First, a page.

Steak, Ale and Mushroom Pie...aka St Paddy's Pielets

Well can you believe it? 
I'm going to post a recipe today! 
I know it's been quite some time since I did that...but this recipe was such a winner, that I thought you might like to see it too. 
I was going to try and post it over the weekend because it was perfect for St Patrick's Day, but I was in such a spin trying to get to a party that I didn't manage it ....(yep such a party animal) but I'm here now.
I thought as we head into autumn here and spring hasn't sprung everywhere out there yet, that this recipe is so good to not only be a tasty heart warming meal, but also a really good idea for entertaining. 
It is also brilliant for freezing too, you can either produce little pielets or a family size pie or even just a casserole accompanied with tatties (potatoes) and veggies.
I also have to confess that because I was in a tizzy to get to my St Paddy's Day celebrations, I forgot to take a photo of the final presentation platter. I know...what am I like! 

Before I start I have to tell you that I made a huge casserole dish full and there's still plenty left. 
We managed to take 30 pielets along to the party but a few inevitably went missing in the cooling process...well the boys insisted that they should be tested before they made an entrance into the party. ;D
I thought pielets would be the best for easy entertaining. Everyone being able to indulge with the minimum of fuss or hostess participation.  
But I've still got four seperate containers in the freezer that I'll be able to produce at any although the cooking time is rather long initially, it really is worth the time and effort. 
Not wishing to blow my own trumpet...oh well okay then...everyone raved about them! Thumbs up
So here is the recipe for Steak, Ale and Mushroom Pielets.

For the Beef Mixture (3 hours cooking time or longer for tender beef)
  • small handful dried porcini mushrooms (about 10g) - not essential but definitely very tasty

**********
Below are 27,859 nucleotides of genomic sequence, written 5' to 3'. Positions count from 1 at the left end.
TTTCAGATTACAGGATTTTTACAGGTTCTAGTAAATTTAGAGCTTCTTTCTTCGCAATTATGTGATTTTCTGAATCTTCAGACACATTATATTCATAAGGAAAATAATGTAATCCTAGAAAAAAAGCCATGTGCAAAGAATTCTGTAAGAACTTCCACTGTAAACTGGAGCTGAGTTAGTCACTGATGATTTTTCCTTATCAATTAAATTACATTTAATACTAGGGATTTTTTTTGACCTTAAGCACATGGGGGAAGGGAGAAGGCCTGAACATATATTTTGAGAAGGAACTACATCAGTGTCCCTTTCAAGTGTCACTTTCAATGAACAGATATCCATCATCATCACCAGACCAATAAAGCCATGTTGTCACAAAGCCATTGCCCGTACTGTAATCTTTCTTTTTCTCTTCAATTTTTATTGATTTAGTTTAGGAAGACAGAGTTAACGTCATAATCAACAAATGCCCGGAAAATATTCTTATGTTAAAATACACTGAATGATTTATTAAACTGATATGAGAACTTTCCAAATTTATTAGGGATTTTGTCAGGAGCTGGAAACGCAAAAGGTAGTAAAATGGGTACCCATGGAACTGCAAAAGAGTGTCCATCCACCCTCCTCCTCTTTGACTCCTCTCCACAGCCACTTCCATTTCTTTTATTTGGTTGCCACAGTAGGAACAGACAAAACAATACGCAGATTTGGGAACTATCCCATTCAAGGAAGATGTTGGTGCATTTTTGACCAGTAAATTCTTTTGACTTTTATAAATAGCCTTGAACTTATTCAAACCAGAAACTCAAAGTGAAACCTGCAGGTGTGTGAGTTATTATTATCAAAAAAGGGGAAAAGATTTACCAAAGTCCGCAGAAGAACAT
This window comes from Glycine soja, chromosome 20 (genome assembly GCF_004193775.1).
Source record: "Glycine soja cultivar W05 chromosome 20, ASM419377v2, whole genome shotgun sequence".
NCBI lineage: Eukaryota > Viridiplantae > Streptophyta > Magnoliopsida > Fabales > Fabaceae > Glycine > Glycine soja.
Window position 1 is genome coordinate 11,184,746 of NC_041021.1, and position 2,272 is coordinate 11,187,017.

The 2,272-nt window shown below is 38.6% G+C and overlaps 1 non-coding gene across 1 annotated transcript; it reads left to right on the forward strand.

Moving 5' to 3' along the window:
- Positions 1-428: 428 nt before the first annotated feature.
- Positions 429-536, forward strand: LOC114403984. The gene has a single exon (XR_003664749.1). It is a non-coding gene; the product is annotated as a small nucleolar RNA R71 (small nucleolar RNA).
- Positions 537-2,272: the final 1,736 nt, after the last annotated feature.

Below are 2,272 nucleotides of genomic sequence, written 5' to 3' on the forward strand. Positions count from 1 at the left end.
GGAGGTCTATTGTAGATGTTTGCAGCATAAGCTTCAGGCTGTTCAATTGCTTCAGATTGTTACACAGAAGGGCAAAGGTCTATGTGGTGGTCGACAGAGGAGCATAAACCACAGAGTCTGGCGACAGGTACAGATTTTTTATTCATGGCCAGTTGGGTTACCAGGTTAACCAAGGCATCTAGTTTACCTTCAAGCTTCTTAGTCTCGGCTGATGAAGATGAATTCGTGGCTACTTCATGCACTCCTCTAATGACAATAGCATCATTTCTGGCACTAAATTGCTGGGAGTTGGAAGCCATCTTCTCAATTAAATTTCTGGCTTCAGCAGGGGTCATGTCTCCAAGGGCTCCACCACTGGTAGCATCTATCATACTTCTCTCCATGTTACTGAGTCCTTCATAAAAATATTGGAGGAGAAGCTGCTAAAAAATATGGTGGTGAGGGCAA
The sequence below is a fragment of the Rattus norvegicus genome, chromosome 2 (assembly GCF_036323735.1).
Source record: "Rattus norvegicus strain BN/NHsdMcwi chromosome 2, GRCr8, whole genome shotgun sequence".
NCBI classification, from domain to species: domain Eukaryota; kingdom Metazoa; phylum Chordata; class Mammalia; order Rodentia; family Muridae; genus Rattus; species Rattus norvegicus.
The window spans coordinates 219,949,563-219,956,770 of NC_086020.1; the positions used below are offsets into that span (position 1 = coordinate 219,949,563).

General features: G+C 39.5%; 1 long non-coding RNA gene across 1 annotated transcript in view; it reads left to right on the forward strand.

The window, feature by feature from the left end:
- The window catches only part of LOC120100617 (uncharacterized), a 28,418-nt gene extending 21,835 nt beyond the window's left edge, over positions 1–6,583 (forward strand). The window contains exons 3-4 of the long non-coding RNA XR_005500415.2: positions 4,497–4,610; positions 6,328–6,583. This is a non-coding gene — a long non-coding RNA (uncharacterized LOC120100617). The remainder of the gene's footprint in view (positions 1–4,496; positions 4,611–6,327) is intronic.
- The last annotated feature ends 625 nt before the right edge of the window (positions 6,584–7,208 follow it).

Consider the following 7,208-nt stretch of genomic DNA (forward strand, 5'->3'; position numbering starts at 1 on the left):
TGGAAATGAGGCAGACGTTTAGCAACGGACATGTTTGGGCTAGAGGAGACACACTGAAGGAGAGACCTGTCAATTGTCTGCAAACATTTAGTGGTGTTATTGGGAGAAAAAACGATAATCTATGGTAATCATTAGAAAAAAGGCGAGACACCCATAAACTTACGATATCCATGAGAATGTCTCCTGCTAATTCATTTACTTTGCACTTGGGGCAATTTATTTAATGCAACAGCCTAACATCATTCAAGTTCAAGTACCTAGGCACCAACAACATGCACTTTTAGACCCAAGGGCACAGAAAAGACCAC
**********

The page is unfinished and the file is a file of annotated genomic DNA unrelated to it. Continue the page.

• 2 tbsp vegetable oil
  • 1kg braising steak (buy this as a whole piece and cut it into large chunks yourself or ask your butcher)
  • 2 large onions, roughly chopped
  • 4 large carrots, chopped into chunks
  • 2 tsp golden caster sugar
  • 4 tbsp plain flour
  • 300ml dark ale (I used Guinness but any dark ale will do)
  • 2 beef stock cubes mixed with 400ml boiling water ~ or beef stock liquid
  • small bunch each thyme, bay leaf and parsley, tied together (can be seperate but remember to remove once cooked.
  • 200g smoked bacon lardons, or chopped rashers
  • 200g chestnut mushrooms , halved
  • A splash of Worcestershire sauce 
  • 1 tbsp of Tomato paste
  • Salt and freshly ground pepper to taste
(If you need a conversion table then take a look into my sidebar at the bottom) 

Right lets get started....

If you're using the porcini, cover them in boiling water for 20 mins, then squeeze out...put them aside for now, but keep the soaking liquid. This is full of flavour but remember not to empty all of the liquid into the beef mixture later. Discard any grainy bits from the bottom of the soaking dish. 

Next heat the oven to 160C/140C fan/Gas mark 3.
Place beef into a large plastic bag with flour, salt and pepper. Coat every piece of beef with the flour. 

Heat half the oil in a large heavy bottomed casserole dish, brown the meat really well in batches, then set aside. (This is a little painstaking but so worth the time and effort). 
Add the onions and carrots to the pan, adding a drizzle more oil, then cook on a low heat for 5 mins until coloured. 

There will be lots of tasty bits stuck to the bottom of the pan at this stage, but we'll not let them go to waste.
Add the soaked porcini mushrooms, sizzle for 1 min more, then scatter over the sugar and flour, stirring until the flour turns brown. Tip the meat and any juices back into the pan and give it all a good stir. 
Pour over the ale, stock and porcini soaking liquid, don't forget to discard the last few drops. The beautiful tasty bits from the bottom of the pan will come away and add to the flavour of the beef mix.